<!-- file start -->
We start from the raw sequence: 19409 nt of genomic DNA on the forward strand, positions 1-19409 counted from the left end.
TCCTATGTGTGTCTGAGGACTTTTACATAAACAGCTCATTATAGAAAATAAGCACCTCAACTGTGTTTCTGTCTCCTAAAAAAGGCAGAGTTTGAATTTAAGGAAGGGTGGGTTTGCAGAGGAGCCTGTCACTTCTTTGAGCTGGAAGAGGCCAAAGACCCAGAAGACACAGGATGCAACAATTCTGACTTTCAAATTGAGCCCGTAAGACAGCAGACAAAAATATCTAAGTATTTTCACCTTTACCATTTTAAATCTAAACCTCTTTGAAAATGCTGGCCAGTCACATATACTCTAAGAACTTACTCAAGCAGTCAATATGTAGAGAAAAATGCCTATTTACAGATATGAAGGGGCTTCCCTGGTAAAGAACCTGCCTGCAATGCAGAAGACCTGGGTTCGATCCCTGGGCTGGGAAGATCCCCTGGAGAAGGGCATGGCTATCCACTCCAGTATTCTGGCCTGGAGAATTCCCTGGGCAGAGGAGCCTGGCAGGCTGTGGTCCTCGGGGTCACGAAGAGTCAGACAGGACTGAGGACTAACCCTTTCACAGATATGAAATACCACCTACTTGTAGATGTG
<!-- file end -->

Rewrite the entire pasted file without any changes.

We start from the raw sequence: 19409 nt of genomic DNA on the forward strand, positions 1-19409 counted from the left end.
TCCTATGTGTGTCTGAGGACTTTTACATAAACAGCTCATTATAGAAAATAAGCACCTCAACTGTGTTTCTGTCTCCTAAAAAAGGCAGAGTTTGAATTTAAGGAAGGGTGGGTTTGCAGAGGAGCCTGTCACTTCTTTGAGCTGGAAGAGGCCAAAGACCCAGAAGACACAGGATGCAACAATTCTGACTTTCAAATTGAGCCCGTAAGACAGCAGACAAAAATATCTAAGTATTTTCACCTTTACCATTTTAAATCTAAACCTCTTTGAAAATGCTGGCCAGTCACATATACTCTAAGAACTTACTCAAGCAGTCAATATGTAGAGAAAAATGCCTATTTACAGATATGAAGGGGCTTCCCTGGTAAAGAACCTGCCTGCAATGCAGAAGACCTGGGTTCGATCCCTGGGCTGGGAAGATCCCCTGGAGAAGGGCATGGCTATCCACTCCAGTATTCTGGCCTGGAGAATTCCCTGGGCAGAGGAGCCTGGCAGGCTGTGGTCCTCGGGGTCACGAAGAGTCAGACAGGACTGAGGACTAACCCTTTCACAGATATGAAATACCACCTACTTGTAGATGTG